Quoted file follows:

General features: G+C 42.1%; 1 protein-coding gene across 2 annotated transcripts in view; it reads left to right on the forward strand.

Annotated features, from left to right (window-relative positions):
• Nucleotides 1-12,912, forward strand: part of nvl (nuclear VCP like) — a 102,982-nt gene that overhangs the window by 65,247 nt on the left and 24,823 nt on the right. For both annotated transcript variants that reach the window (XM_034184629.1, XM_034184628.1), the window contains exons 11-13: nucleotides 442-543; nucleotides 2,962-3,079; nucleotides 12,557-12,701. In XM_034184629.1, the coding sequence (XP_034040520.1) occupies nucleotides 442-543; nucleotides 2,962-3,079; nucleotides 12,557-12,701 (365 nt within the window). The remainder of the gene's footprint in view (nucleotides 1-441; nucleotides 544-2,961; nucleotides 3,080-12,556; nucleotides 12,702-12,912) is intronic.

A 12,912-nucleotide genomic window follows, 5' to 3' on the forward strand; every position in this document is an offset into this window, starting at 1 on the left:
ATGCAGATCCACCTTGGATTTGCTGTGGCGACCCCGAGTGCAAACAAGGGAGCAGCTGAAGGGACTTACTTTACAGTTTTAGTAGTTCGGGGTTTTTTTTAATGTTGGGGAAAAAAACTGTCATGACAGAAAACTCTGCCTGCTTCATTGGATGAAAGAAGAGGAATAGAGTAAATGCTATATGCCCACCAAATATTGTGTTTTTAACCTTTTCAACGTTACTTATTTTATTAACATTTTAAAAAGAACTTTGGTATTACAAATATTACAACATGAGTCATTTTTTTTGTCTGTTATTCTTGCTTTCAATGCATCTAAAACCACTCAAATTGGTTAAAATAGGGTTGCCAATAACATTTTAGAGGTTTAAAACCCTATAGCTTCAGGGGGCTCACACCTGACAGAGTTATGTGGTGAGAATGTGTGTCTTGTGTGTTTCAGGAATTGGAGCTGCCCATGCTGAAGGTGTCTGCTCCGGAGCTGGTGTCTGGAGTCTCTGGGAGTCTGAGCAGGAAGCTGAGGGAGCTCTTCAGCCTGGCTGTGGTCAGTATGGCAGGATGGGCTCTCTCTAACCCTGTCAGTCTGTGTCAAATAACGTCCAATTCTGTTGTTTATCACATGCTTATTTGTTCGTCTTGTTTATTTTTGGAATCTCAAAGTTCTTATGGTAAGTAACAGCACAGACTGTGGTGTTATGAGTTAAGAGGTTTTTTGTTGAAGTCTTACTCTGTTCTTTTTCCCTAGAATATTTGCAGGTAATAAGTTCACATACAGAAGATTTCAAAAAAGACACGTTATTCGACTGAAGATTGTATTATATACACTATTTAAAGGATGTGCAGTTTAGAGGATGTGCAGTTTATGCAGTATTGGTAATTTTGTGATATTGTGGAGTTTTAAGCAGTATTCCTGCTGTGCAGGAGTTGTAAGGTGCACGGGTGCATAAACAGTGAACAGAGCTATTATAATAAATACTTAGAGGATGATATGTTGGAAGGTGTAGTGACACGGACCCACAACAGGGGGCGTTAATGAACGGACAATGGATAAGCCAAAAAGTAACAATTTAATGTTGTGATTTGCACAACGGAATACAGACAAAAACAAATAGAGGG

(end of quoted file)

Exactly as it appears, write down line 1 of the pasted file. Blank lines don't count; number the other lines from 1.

General features: G+C 42.1%; 1 protein-coding gene across 2 annotated transcripts in view; it reads left to right on the forward strand.